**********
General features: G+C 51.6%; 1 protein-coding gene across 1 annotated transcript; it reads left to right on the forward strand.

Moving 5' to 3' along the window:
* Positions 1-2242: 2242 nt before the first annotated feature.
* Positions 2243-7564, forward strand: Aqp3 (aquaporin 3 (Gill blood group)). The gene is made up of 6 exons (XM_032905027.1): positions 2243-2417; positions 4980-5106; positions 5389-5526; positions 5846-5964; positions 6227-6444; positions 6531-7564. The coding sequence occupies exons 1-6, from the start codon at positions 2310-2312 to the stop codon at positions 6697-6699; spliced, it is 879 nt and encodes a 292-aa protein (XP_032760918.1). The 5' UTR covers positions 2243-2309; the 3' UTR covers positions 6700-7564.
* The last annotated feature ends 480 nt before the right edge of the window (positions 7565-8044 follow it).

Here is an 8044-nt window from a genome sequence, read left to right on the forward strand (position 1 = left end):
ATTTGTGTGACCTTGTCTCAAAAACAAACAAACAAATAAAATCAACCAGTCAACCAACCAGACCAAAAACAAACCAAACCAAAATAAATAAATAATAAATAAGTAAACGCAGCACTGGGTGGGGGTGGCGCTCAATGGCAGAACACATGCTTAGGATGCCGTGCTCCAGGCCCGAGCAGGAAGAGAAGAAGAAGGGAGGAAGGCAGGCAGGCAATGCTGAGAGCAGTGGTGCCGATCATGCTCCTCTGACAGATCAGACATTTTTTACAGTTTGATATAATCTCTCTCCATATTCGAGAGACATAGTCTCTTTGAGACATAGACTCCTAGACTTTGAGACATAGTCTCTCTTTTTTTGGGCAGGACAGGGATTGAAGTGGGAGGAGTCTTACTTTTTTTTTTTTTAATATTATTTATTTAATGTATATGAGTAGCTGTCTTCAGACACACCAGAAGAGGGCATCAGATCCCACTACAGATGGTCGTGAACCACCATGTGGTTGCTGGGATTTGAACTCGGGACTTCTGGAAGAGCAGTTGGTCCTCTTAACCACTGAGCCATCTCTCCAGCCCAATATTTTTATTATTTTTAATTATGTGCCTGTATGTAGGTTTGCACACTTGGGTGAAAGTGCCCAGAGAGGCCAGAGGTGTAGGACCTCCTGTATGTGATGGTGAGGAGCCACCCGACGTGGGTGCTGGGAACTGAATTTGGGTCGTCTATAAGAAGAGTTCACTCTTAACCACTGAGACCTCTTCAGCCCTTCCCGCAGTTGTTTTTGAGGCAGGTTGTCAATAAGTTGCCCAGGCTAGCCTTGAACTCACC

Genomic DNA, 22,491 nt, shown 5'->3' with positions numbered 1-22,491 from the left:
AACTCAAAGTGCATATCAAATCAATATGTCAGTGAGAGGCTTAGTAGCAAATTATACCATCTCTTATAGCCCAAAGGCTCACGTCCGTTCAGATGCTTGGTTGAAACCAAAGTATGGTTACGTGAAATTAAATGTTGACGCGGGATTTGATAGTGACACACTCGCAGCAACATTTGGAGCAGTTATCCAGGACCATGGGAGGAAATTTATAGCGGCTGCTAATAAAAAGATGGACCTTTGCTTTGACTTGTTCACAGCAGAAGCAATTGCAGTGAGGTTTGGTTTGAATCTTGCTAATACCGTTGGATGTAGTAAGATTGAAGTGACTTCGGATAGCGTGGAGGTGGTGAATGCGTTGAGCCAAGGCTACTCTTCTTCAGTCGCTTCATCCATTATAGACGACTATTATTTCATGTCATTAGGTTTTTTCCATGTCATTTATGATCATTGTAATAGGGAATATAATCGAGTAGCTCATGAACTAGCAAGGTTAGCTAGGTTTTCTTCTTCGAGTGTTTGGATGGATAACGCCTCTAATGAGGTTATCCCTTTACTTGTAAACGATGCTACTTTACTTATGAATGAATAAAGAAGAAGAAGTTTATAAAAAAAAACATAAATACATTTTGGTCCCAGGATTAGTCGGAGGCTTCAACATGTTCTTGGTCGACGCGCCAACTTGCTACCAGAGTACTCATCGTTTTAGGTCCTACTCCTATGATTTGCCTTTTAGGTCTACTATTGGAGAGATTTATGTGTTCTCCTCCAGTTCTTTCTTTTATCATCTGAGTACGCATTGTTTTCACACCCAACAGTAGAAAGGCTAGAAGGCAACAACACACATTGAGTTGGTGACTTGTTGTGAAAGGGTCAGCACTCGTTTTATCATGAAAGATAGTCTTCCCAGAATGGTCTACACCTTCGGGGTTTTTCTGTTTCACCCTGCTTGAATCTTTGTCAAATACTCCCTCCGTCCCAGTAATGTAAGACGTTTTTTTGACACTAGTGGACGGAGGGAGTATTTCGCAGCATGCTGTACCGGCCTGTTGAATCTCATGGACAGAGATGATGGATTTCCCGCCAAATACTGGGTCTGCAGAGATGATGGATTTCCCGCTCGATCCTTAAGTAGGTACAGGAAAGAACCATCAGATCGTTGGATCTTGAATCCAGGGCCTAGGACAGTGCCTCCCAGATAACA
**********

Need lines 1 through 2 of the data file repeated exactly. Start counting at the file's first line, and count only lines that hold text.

General features: G+C 51.6%; 1 protein-coding gene across 1 annotated transcript; it reads left to right on the forward strand.

Moving 5' to 3' along the window: